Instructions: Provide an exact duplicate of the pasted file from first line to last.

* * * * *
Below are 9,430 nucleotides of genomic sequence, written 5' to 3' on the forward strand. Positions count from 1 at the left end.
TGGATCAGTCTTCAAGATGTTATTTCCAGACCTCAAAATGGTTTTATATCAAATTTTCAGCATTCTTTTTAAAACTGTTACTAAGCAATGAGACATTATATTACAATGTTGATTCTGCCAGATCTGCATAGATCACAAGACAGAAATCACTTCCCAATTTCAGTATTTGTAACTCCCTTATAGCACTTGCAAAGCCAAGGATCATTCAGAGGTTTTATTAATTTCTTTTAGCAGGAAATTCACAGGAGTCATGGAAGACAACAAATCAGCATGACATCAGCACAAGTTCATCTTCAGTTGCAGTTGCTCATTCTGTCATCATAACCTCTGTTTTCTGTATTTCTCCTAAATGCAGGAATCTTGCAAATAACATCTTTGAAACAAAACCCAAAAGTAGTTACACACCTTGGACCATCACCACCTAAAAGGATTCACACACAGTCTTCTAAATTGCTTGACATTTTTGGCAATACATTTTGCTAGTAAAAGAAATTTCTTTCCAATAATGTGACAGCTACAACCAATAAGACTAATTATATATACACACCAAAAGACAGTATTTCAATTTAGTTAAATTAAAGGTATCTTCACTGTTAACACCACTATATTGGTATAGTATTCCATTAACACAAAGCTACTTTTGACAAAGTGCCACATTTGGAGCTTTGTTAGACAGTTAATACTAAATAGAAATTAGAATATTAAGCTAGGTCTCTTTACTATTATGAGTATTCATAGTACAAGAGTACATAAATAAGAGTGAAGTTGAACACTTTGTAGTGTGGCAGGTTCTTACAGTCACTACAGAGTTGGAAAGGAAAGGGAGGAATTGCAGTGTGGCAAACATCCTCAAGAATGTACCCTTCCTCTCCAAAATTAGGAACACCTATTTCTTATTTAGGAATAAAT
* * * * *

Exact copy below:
Below are 9,430 nucleotides of genomic sequence, written 5' to 3' on the forward strand. Positions count from 1 at the left end.
TGGATCAGTCTTCAAGATGTTATTTCCAGACCTCAAAATGGTTTTATATCAAATTTTCAGCATTCTTTTTAAAACTGTTACTAAGCAATGAGACATTATATTACAATGTTGATTCTGCCAGATCTGCATAGATCACAAGACAGAAATCACTTCCCAATTTCAGTATTTGTAACTCCCTTATAGCACTTGCAAAGCCAAGGATCATTCAGAGGTTTTATTAATTTCTTTTAGCAGGAAATTCACAGGAGTCATGGAAGACAACAAATCAGCATGACATCAGCACAAGTTCATCTTCAGTTGCAGTTGCTCATTCTGTCATCATAACCTCTGTTTTCTGTATTTCTCCTAAATGCAGGAATCTTGCAAATAACATCTTTGAAACAAAACCCAAAAGTAGTTACACACCTTGGACCATCACCACCTAAAAGGATTCACACACAGTCTTCTAAATTGCTTGACATTTTTGGCAATACATTTTGCTAGTAAAAGAAATTTCTTTCCAATAATGTGACAGCTACAACCAATAAGACTAATTATATATACACACCAAAAGACAGTATTTCAATTTAGTTAAATTAAAGGTATCTTCACTGTTAACACCACTATATTGGTATAGTATTCCATTAACACAAAGCTACTTTTGACAAAGTGCCACATTTGGAGCTTTGTTAGACAGTTAATACTAAATAGAAATTAGAATATTAAGCTAGGTCTCTTTACTATTATGAGTATTCATAGTACAAGAGTACATAAATAAGAGTGAAGTTGAACACTTTGTAGTGTGGCAGGTTCTTACAGTCACTACAGAGTTGGAAAGGAAAGGGAGGAATTGCAGTGTGGCAAACATCCTCAAGAATGTACCCTTCCTCTCCAAAATTAGGAACACCTATTTCTTATTTAGGAATAAAT